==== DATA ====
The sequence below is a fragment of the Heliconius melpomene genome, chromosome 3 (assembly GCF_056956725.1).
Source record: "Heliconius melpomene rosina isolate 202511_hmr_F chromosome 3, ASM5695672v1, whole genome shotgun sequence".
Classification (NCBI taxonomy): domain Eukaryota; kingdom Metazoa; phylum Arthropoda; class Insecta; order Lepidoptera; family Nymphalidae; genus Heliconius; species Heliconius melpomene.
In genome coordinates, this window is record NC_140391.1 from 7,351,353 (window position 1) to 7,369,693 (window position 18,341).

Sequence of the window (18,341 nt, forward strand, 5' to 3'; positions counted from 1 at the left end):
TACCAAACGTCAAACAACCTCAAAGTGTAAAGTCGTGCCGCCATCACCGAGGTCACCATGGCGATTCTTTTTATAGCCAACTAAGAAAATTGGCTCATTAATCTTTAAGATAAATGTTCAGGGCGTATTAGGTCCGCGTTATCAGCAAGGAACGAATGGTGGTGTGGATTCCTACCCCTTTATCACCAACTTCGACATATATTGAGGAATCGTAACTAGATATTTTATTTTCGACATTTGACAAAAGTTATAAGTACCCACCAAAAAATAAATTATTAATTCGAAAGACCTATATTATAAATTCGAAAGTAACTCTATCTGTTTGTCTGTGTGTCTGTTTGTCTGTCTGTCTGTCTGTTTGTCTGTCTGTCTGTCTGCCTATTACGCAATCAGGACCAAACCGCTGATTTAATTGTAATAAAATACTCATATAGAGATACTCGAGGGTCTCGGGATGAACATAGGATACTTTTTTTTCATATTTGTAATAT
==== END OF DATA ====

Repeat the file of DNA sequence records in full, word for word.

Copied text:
The sequence below is a fragment of the Heliconius melpomene genome, chromosome 3 (assembly GCF_056956725.1).
Source record: "Heliconius melpomene rosina isolate 202511_hmr_F chromosome 3, ASM5695672v1, whole genome shotgun sequence".
Classification (NCBI taxonomy): domain Eukaryota; kingdom Metazoa; phylum Arthropoda; class Insecta; order Lepidoptera; family Nymphalidae; genus Heliconius; species Heliconius melpomene.
In genome coordinates, this window is record NC_140391.1 from 7,351,353 (window position 1) to 7,369,693 (window position 18,341).

Sequence of the window (18,341 nt, forward strand, 5' to 3'; positions counted from 1 at the left end):
TACCAAACGTCAAACAACCTCAAAGTGTAAAGTCGTGCCGCCATCACCGAGGTCACCATGGCGATTCTTTTTATAGCCAACTAAGAAAATTGGCTCATTAATCTTTAAGATAAATGTTCAGGGCGTATTAGGTCCGCGTTATCAGCAAGGAACGAATGGTGGTGTGGATTCCTACCCCTTTATCACCAACTTCGACATATATTGAGGAATCGTAACTAGATATTTTATTTTCGACATTTGACAAAAGTTATAAGTACCCACCAAAAAATAAATTATTAATTCGAAAGACCTATATTATAAATTCGAAAGTAACTCTATCTGTTTGTCTGTGTGTCTGTTTGTCTGTCTGTCTGTCTGTTTGTCTGTCTGTCTGTCTGCCTATTACGCAATCAGGACCAAACCGCTGATTTAATTGTAATAAAATACTCATATAGAGATACTCGAGGGTCTCGGGATGAACATAGGATACTTTTTTTTCATATTTGTAATAT